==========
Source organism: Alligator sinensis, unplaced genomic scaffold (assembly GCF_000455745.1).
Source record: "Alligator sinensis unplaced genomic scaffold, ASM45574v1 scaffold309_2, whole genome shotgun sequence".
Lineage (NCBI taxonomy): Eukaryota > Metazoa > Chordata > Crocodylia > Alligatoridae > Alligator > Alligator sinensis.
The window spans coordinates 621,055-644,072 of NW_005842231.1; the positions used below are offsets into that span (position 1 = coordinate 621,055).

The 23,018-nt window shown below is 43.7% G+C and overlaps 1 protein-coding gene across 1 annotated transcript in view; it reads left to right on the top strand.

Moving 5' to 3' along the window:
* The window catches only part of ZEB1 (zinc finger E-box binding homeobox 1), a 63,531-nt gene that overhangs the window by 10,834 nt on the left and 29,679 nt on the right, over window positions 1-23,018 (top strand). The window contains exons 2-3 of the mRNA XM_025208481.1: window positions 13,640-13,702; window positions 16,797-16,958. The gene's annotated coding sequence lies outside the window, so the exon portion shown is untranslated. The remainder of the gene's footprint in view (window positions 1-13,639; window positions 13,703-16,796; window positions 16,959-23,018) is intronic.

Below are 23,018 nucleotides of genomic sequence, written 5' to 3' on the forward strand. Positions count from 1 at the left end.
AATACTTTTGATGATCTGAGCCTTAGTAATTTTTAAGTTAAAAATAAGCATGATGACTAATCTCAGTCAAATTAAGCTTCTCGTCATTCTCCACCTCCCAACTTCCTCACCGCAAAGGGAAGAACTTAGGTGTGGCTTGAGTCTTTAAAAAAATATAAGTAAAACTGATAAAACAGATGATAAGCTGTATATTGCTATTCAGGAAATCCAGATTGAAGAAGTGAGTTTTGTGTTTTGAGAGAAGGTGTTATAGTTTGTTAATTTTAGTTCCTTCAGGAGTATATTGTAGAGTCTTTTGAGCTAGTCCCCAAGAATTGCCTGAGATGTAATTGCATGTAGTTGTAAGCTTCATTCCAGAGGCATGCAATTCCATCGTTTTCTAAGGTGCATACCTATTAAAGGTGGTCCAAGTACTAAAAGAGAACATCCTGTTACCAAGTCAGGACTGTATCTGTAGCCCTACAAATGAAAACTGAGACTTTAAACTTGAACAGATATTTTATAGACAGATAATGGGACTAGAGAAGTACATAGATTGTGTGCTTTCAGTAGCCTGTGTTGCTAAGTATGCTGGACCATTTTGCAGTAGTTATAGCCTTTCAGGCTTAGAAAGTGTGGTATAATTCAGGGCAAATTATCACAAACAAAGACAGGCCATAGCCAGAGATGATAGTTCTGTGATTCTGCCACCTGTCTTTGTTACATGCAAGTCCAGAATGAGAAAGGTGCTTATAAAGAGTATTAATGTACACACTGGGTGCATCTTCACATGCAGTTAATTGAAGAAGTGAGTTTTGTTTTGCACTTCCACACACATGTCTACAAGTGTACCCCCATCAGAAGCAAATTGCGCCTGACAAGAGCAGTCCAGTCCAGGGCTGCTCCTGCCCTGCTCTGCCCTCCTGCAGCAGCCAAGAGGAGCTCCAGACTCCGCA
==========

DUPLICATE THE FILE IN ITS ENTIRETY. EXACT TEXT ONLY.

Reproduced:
Source organism: Alligator sinensis, unplaced genomic scaffold (assembly GCF_000455745.1).
Source record: "Alligator sinensis unplaced genomic scaffold, ASM45574v1 scaffold309_2, whole genome shotgun sequence".
Lineage (NCBI taxonomy): Eukaryota > Metazoa > Chordata > Crocodylia > Alligatoridae > Alligator > Alligator sinensis.
The window spans coordinates 621,055-644,072 of NW_005842231.1; the positions used below are offsets into that span (position 1 = coordinate 621,055).

The 23,018-nt window shown below is 43.7% G+C and overlaps 1 protein-coding gene across 1 annotated transcript in view; it reads left to right on the top strand.

Moving 5' to 3' along the window:
* The window catches only part of ZEB1 (zinc finger E-box binding homeobox 1), a 63,531-nt gene that overhangs the window by 10,834 nt on the left and 29,679 nt on the right, over window positions 1-23,018 (top strand). The window contains exons 2-3 of the mRNA XM_025208481.1: window positions 13,640-13,702; window positions 16,797-16,958. The gene's annotated coding sequence lies outside the window, so the exon portion shown is untranslated. The remainder of the gene's footprint in view (window positions 1-13,639; window positions 13,703-16,796; window positions 16,959-23,018) is intronic.

Below are 23,018 nucleotides of genomic sequence, written 5' to 3' on the forward strand. Positions count from 1 at the left end.
AATACTTTTGATGATCTGAGCCTTAGTAATTTTTAAGTTAAAAATAAGCATGATGACTAATCTCAGTCAAATTAAGCTTCTCGTCATTCTCCACCTCCCAACTTCCTCACCGCAAAGGGAAGAACTTAGGTGTGGCTTGAGTCTTTAAAAAAATATAAGTAAAACTGATAAAACAGATGATAAGCTGTATATTGCTATTCAGGAAATCCAGATTGAAGAAGTGAGTTTTGTGTTTTGAGAGAAGGTGTTATAGTTTGTTAATTTTAGTTCCTTCAGGAGTATATTGTAGAGTCTTTTGAGCTAGTCCCCAAGAATTGCCTGAGATGTAATTGCATGTAGTTGTAAGCTTCATTCCAGAGGCATGCAATTCCATCGTTTTCTAAGGTGCATACCTATTAAAGGTGGTCCAAGTACTAAAAGAGAACATCCTGTTACCAAGTCAGGACTGTATCTGTAGCCCTACAAATGAAAACTGAGACTTTAAACTTGAACAGATATTTTATAGACAGATAATGGGACTAGAGAAGTACATAGATTGTGTGCTTTCAGTAGCCTGTGTTGCTAAGTATGCTGGACCATTTTGCAGTAGTTATAGCCTTTCAGGCTTAGAAAGTGTGGTATAATTCAGGGCAAATTATCACAAACAAAGACAGGCCATAGCCAGAGATGATAGTTCTGTGATTCTGCCACCTGTCTTTGTTACATGCAAGTCCAGAATGAGAAAGGTGCTTATAAAGAGTATTAATGTACACACTGGGTGCATCTTCACATGCAGTTAATTGAAGAAGTGAGTTTTGTTTTGCACTTCCACACACATGTCTACAAGTGTACCCCCATCAGAAGCAAATTGCGCCTGACAAGAGCAGTCCAGTCCAGGGCTGCTCCTGCCCTGCTCTGCCCTCCTGCAGCAGCCAAGAGGAGCTCCAGACTCCGCA